Fresh content still is powerful currency when it comes to search.
Ever since Google’s Freshness update, the more recent and relevant your content is, the higher its chances to rank in SERPs.
But what about the “appearance” of freshness?
What happens when a website tweaks old content a bit and changes the date on an article from 2014 to today?
What are the SEO benefits – and the consequences?
Most importantly, how do you keep “evergreen content” – content that’s meant to withstand the test of time – current and relevant year after year?
In this article, I’ll answer these questions by examining how key influencers in the SEO and digital marketing industry treat date stamps.
I’ll also discuss my strategy for combating outdated content.
Why Change Article Dates?
Let’s start at the beginning.
First off, as explained by Google’s Martin Splitt, it’s preferable to update an old page, rather than create a new one with very similar content.
But going beyond webpage updates, date manipulation can be quite an effective way to attract some attention on the SERP.
Easiest example: somebody is searching around for keyword research guides.
They come across this kind of SERP.
Obviously the keyword research guides listed here weren’t actually originally posted in 2020.
However, since keyword research is very dependent on the freshest information available, a user will naturally gravitate towards the most current results.
This means that the benefit of updating your content regularly is two-fold.
First, it appeals to users, because we naturally want to read the most current and up-to-date information.
This means date updates increase CTR, one of the essential SEO metrics.
Second, depending on the competitive vertical, the search engine itself might understand that being current is paramount.
Then the page that hasn’t been updated since 2015 still, simply, does not get into a SERP.
Of course, the very fact that the displayed dates can be so easily changed makes a webmaster wonder if this might somehow damage their trustworthiness.
Will Changing Article Dates Impact Your SEO Negatively?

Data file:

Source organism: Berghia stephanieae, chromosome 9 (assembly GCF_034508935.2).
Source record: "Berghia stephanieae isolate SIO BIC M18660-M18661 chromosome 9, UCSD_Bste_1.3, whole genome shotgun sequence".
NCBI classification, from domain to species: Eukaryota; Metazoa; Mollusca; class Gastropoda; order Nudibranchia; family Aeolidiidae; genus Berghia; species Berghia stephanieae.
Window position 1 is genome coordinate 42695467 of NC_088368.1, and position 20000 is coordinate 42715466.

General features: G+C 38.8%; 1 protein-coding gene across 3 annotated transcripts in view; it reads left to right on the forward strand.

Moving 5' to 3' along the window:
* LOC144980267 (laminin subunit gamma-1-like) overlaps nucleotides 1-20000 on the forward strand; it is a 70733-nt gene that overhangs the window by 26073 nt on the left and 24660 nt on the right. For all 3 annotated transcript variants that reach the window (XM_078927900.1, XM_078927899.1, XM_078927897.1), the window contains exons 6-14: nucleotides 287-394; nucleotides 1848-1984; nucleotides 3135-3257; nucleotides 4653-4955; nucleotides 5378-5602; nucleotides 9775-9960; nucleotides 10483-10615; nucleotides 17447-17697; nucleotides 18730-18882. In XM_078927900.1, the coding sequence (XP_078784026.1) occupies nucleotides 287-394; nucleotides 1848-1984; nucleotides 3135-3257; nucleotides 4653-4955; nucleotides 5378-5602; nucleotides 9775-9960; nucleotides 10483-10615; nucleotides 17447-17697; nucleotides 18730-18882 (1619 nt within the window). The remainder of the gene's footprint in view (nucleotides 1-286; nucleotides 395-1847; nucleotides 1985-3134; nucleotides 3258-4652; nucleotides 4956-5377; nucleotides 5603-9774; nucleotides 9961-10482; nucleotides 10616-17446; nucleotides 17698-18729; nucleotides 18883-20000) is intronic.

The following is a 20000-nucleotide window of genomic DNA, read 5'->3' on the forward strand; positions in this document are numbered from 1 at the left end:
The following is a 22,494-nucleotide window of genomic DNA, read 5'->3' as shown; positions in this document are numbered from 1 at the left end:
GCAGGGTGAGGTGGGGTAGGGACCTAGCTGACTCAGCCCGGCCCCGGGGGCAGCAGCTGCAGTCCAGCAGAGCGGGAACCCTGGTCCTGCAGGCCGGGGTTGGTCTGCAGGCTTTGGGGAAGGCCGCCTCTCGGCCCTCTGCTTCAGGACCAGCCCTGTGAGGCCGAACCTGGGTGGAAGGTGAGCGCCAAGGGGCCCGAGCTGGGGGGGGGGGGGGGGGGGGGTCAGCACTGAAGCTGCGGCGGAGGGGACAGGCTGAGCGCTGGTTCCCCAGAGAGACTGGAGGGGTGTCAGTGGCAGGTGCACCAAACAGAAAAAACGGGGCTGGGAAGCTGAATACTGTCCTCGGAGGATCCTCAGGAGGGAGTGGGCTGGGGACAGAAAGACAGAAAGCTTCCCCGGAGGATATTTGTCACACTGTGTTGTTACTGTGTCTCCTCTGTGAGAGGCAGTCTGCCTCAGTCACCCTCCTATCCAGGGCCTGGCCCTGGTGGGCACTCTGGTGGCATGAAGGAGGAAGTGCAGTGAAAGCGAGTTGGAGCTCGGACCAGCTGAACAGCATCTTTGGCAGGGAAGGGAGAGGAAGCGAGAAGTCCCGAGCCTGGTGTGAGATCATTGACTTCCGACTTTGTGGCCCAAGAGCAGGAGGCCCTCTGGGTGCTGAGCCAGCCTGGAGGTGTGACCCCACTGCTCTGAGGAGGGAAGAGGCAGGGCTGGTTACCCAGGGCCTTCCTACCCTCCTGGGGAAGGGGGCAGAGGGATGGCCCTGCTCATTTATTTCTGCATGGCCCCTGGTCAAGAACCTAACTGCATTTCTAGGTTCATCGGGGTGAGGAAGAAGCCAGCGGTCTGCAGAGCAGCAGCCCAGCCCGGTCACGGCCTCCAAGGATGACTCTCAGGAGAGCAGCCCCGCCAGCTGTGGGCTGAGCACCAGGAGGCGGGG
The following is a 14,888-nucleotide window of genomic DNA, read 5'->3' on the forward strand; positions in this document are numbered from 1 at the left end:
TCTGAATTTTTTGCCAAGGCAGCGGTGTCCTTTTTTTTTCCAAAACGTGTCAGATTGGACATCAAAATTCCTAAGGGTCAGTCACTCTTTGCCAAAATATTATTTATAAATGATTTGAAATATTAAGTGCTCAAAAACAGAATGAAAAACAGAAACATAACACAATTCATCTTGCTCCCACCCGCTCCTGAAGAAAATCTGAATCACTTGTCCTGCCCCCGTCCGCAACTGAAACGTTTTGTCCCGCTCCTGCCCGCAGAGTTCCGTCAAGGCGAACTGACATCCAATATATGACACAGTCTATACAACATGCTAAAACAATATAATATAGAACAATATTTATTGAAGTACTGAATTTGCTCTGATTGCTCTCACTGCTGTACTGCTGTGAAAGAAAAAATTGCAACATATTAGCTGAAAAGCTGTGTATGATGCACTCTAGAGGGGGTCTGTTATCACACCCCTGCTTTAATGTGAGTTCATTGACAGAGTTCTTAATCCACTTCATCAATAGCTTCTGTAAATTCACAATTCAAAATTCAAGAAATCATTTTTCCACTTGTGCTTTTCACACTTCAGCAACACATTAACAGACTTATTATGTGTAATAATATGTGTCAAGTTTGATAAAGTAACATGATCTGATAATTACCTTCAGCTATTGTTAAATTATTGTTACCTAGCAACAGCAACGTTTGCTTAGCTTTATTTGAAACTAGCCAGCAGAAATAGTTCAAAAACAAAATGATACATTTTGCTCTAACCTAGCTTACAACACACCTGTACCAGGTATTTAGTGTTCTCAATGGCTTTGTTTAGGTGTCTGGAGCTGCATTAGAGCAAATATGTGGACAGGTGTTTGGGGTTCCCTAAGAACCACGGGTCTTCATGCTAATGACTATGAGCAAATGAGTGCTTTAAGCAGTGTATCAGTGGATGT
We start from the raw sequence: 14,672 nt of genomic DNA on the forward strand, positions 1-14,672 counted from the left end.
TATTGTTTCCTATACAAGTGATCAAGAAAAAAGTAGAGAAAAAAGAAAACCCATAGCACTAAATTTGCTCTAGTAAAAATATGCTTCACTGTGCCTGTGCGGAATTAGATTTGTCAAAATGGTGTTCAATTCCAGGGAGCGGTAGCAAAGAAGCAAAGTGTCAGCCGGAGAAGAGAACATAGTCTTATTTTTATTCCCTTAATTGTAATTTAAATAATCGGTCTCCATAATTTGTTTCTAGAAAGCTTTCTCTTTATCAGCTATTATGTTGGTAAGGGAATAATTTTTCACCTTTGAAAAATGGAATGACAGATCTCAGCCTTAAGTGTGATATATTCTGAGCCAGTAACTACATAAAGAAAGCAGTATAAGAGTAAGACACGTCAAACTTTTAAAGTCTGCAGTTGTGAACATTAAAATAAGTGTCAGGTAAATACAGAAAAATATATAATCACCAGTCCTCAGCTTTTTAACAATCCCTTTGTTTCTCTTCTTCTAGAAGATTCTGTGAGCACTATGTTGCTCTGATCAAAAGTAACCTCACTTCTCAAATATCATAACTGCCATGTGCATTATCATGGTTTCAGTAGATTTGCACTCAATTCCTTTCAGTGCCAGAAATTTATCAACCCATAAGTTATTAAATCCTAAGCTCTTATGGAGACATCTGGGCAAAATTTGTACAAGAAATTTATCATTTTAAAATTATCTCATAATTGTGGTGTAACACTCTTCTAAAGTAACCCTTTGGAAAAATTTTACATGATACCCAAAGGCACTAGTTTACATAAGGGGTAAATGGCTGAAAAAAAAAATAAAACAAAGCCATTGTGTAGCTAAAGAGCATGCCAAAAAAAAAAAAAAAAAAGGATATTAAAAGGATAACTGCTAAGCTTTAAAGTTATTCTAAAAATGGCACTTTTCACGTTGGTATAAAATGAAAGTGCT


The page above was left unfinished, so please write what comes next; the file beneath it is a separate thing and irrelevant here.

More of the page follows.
When we’re talking about changing dates, we need to be conscious of two specific types for date update:
- Changing the dates on the page itself.
- Changing the date in the sitemap.
A recent comment from John Mueller seems to indicate that even a massive date update for individual pages won’t negatively affect SEO efforts.
Regarding the sitemaps, however, Google’s sitemap guide states that a page’s <lastmod> value has to be represented accurately.
Otherwise, Google will simply stop reading it.
Furthermore, according to ShoutMeLoud’s recently updated study, the best practice for article dates is to show both the “original published” and “last updated” dates.
If you let the search engines crawl the publishing dates of your webpages, you will almost inevitably lose out in rankings.
But if you want to save your rankings, you need to show them specifically to your users.
To sum it up: if we’re talking about a publishing date that ends up on your actual page, then it’s better to hide those from the search engines.
But show users both the date of original publication and the latest update.
And in your sitemap, you should always flag the changes to primary content to avoid penalization.
How Do You Safely Keep Your Content Fresh?
Keeping your content fresh has little to do with the date on your article, at least as far as Google’s concerned.
There are many factors that affect freshness, including the:
- Frequency of your updates.
- The amount of content changed.
- Rate of new link growth.
The date an article is published is only one of these factors.
In other words, what really matters is the quality additions you’ve made to an existing page.
There are three main strategies for breathing fresh life into your old content, and all of them hinge on one simple principle:
Your content needs to be timeless, relevant, and valuable.
1. Use the Same URL But Refresh the Date
The most common strategy you’ll see is to add even more value to posts that were proven to be top performers.
Typically you do this either by supplementing the article’s original publication date with a “last updated” date stamp or an updated date beneath it.
Search Engine Journal uses this strategy, so I reached out to Danny Goodwin, SEJ’s Executive Editor, to learn what makes this strategy so effective:
“Search Engine Journal has been around since 2003 and published thousands of posts through the years.
In an industry that moves as quickly as SEO and digital marketing, information can quickly become outdated – sometimes in as little as a year or sometimes even a few months.
Outdated information is bad for users – which will reflect back on you as a brand/business. If you have a post ranking #1 that was written in 2013, it makes perfect sense to update it.